SWAT: A full-time job in Louisville

Inside LMPD Special Ops

LOUISVILLE, Ky. (WHAS11) — After a bad year as well as a record year last year in Metro Louisville for homicides and shootings, the city is looking at more of the same for 2017.

In November, the Louisville Metro Police Department’s highly trained SWAT teams went full-time, and it’s been a full-time job going after Louisville’s Most Wanted.

SWAT says it’s on pace this year to serve over 200 “high-risk warrants.”

“Even in Louisville, the murder rate's gone up, becoming a more violent city,” full-time SWAT member and team leader, Sgt. Brandon Hogan said.

Today, there are now 21 officers dedicated solely to SWAT, with another 27 part-timers.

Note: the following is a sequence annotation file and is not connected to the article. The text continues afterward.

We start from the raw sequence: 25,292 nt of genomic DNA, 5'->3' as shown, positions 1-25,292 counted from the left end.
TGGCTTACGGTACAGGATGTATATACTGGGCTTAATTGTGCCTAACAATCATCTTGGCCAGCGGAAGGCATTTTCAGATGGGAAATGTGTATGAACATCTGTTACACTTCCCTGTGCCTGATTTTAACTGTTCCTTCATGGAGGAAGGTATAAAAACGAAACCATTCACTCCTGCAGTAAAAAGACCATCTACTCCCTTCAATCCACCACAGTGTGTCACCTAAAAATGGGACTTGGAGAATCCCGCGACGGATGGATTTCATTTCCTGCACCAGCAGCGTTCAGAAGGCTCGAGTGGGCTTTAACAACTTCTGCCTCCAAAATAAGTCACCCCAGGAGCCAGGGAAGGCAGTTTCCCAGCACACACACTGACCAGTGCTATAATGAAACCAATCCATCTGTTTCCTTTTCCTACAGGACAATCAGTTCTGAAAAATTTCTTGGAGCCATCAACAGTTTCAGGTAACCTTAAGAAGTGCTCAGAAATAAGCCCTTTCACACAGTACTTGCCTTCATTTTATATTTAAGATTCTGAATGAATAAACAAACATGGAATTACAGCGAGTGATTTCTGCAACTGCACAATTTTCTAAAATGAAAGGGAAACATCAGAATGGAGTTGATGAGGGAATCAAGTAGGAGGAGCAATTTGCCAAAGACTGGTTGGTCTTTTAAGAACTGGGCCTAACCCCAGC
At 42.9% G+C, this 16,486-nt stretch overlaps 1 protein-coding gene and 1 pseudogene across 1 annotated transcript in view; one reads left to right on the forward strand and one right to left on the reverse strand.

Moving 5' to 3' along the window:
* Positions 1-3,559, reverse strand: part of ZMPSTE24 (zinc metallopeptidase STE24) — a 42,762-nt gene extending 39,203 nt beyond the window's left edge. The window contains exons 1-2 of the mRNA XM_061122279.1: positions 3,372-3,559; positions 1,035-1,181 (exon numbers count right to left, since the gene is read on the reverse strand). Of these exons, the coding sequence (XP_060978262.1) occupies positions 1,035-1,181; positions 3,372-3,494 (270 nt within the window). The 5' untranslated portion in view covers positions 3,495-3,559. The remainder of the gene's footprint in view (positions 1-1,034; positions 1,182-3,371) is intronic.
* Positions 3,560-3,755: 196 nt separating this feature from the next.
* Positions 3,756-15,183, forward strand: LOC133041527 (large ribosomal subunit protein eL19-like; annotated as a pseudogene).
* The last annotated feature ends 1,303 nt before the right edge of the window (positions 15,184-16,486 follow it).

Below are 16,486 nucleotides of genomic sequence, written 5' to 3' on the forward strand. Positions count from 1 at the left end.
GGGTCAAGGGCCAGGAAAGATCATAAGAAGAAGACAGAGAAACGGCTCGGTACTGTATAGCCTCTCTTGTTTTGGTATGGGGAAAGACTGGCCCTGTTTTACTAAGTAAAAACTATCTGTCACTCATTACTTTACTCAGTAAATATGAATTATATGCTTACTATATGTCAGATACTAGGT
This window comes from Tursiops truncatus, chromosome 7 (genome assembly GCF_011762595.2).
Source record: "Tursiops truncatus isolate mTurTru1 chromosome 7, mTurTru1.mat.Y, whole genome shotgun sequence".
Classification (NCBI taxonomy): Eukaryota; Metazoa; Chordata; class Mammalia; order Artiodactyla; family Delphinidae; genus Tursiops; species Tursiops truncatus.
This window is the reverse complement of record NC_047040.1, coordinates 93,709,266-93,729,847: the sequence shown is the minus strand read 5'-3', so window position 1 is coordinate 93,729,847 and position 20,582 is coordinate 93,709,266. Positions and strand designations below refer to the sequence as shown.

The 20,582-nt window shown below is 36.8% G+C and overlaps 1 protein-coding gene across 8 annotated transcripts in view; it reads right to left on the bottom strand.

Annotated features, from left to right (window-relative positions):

SWAT’s commander, Lt. Brent Routzahn, says full-time theoretically saves on overtime because there’s a team ready to go during the day.

“We’d have to call and have people come in (in the past),” Lt. Routzahn said.

Routzahn says there’s another benefit to full-time SWAT…less lethal weapons and capabilities.

“The good thing with us going full-time, we have it out on the street, all the time now.”

SWAT trains at least twice a year with rifles and modified shotguns which fire bean bags and other less lethal ammunition.

“Our mission is to save lives,” Lt. Routzahn said.  “Whether that be the suspect, innocent civilians, other officers, everybody.”


The History of SWAT Teams

How SWAT Teams Work

SWAT Standards for Law Enforcement Agencies

National SWAT Study



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